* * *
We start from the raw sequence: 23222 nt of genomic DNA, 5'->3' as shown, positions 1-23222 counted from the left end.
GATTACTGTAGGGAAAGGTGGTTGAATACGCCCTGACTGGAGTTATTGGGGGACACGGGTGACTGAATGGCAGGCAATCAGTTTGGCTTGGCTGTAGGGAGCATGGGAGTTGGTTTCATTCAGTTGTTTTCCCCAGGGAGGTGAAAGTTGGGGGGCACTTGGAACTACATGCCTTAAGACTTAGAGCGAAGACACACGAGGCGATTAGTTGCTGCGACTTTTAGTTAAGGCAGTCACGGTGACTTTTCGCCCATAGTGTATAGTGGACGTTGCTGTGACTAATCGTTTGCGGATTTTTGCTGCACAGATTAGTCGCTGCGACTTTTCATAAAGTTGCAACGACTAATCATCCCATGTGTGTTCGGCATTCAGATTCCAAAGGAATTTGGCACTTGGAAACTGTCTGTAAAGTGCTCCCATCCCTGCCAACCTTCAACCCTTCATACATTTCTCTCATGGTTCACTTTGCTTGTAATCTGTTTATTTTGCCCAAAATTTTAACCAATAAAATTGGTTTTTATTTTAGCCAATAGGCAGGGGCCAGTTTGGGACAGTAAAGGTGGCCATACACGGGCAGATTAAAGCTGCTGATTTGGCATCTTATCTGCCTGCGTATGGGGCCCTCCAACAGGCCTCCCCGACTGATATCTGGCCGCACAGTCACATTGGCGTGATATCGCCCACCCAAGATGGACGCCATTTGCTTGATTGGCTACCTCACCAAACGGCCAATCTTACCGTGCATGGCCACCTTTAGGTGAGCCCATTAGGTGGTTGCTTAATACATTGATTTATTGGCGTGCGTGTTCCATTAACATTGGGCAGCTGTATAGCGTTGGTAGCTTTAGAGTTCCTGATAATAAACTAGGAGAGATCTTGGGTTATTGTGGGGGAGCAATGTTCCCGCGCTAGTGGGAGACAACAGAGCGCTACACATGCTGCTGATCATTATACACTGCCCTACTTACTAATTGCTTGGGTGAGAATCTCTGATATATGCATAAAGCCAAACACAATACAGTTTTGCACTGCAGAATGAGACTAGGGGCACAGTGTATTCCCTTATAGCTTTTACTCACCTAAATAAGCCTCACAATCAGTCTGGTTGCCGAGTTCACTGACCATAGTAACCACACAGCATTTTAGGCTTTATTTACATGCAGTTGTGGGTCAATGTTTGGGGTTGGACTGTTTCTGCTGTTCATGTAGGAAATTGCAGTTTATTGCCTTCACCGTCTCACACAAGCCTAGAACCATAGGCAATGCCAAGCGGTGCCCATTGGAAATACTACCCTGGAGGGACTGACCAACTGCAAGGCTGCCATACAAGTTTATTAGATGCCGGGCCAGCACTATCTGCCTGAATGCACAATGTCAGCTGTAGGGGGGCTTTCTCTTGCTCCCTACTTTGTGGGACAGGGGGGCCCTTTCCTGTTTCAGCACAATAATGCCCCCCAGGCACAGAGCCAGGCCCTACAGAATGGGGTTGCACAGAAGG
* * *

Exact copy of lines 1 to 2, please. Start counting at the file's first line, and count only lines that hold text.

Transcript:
We start from the raw sequence: 23222 nt of genomic DNA, 5'->3' as shown, positions 1-23222 counted from the left end.
GATTACTGTAGGGAAAGGTGGTTGAATACGCCCTGACTGGAGTTATTGGGGGACACGGGTGACTGAATGGCAGGCAATCAGTTTGGCTTGGCTGTAGGGAGCATGGGAGTTGGTTTCATTCAGTTGTTTTCCCCAGGGAGGTGAAAGTTGGGGGGCACTTGGAACTACATGCCTTAAGACTTAGAGCGAAGACACACGAGGCGATTAGTTGCTGCGACTTTTAGTTAAGGCAGTCACGGTGACTTTTCGCCCATAGTGTATAGTGGACGTTGCTGTGACTAATCGTTTGCGGATTTTTGCTGCACAGATTAGTCGCTGCGACTTTTCATAAAGTTGCAACGACTAATCATCCCATGTGTGTTCGGCATTCAGATTCCAAAGGAATTTGGCACTTGGAAACTGTCTGTAAAGTGCTCCCATCCCTGCCAACCTTCAACCCTTCATACATTTCTCTCATGGTTCACTTTGCTTGTAATCTGTTTATTTTGCCCAAAATTTTAACCAATAAAATTGGTTTTTATTTTAGCCAATAGGCAGGGGCCAGTTTGGGACAGTAAAGGTGGCCATACACGGGCAGATTAAAGCTGCTGATTTGGCATCTTATCTGCCTGCGTATGGGGCCCTCCAACAGGCCTCCCCGACTGATATCTGGCCGCACAGTCACATTGGCGTGATATCGCCCACCCAAGATGGACGCCATTTGCTTGATTGGCTACCTCACCAAACGGCCAATCTTACCGTGCATGGCCACCTTTAGGTGAGCCCATTAGGTGGTTGCTTAATACATTGATTTATTGGCGTGCGTGTTCCATTAACATTGGGCAGCTGTATAGCGTTGGTAGCTTTAGAGTTCCTGATAATAAACTAGGAGAGATCTTGGGTTATTGTGGGGGAGCAATGTTCCCGCGCTAGTGGGAGACAACAGAGCGCTACACATGCTGCTGATCATTATACACTGCCCTACTTACTAATTGCTTGGGTGAGAATCTCTGATATATGCATAAAGCCAAACACAATACAGTTTTGCACTGCAGAATGAGACTAGGGGCACAGTGTATTCCCTTATAGCTTTTACTCACCTAAATAAGCCTCACAATCAGTCTGGTTGCCGAGTTCACTGACCATAGTAACCACACAGCATTTTAGGCTTTATTTACATGCAGTTGTGGGTCAATGTTTGGGGTTGGACTGTTTCTGCTGTTCATGTAGGAAATTGCAGTTTATTGCCTTCACCGTCTCACACAAGCCTAGAACCATAGGCAATGCCAAGCGGTGCCCATTGGAAATACTACCCTGGAGGGACTGACCAACTGCAAGGCTGCCATACAAGTTTATTAGATGCCGGGCCAGCACTATCTGCCTGAATGCACAATGTCAGCTGTAGGGGGGCTTTCTCTTGCTCCCTACTTTGTGGGACAGGGGGGCCCTTTCCTGTTTCAGCACAATAATGCCCCCCAGGCACAGAGCCAGGCCCTACAGAATGGGGTTGCACAGAAGG